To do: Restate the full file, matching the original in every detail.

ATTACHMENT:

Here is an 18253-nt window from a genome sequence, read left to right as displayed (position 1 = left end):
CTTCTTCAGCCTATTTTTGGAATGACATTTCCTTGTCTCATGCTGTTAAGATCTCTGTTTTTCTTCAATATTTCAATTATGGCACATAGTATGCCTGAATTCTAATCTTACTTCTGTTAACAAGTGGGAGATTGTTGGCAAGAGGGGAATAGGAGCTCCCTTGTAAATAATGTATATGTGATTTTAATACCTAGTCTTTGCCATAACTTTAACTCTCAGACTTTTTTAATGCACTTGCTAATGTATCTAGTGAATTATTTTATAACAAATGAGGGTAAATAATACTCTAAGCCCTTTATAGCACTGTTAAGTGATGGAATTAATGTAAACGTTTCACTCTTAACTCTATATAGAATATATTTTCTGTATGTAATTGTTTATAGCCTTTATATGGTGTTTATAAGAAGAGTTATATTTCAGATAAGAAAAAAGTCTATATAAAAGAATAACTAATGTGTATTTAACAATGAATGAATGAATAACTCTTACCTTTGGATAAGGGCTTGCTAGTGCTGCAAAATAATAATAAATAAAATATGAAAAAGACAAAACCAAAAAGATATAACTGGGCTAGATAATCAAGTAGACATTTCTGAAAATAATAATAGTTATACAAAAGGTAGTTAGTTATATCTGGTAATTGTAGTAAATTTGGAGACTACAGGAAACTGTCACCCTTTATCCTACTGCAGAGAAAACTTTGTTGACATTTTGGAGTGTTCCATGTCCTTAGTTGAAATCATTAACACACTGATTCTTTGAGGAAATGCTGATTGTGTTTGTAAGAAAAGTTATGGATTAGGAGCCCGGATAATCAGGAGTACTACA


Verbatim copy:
Here is an 18253-nt window from a genome sequence, read left to right as displayed (position 1 = left end):
CTTCTTCAGCCTATTTTTGGAATGACATTTCCTTGTCTCATGCTGTTAAGATCTCTGTTTTTCTTCAATATTTCAATTATGGCACATAGTATGCCTGAATTCTAATCTTACTTCTGTTAACAAGTGGGAGATTGTTGGCAAGAGGGGAATAGGAGCTCCCTTGTAAATAATGTATATGTGATTTTAATACCTAGTCTTTGCCATAACTTTAACTCTCAGACTTTTTTAATGCACTTGCTAATGTATCTAGTGAATTATTTTATAACAAATGAGGGTAAATAATACTCTAAGCCCTTTATAGCACTGTTAAGTGATGGAATTAATGTAAACGTTTCACTCTTAACTCTATATAGAATATATTTTCTGTATGTAATTGTTTATAGCCTTTATATGGTGTTTATAAGAAGAGTTATATTTCAGATAAGAAAAAAGTCTATATAAAAGAATAACTAATGTGTATTTAACAATGAATGAATGAATAACTCTTACCTTTGGATAAGGGCTTGCTAGTGCTGCAAAATAATAATAAATAAAATATGAAAAAGACAAAACCAAAAAGATATAACTGGGCTAGATAATCAAGTAGACATTTCTGAAAATAATAATAGTTATACAAAAGGTAGTTAGTTATATCTGGTAATTGTAGTAAATTTGGAGACTACAGGAAACTGTCACCCTTTATCCTACTGCAGAGAAAACTTTGTTGACATTTTGGAGTGTTCCATGTCCTTAGTTGAAATCATTAACACACTGATTCTTTGAGGAAATGCTGATTGTGTTTGTAAGAAAAGTTATGGATTAGGAGCCCGGATAATCAGGAGTACTACA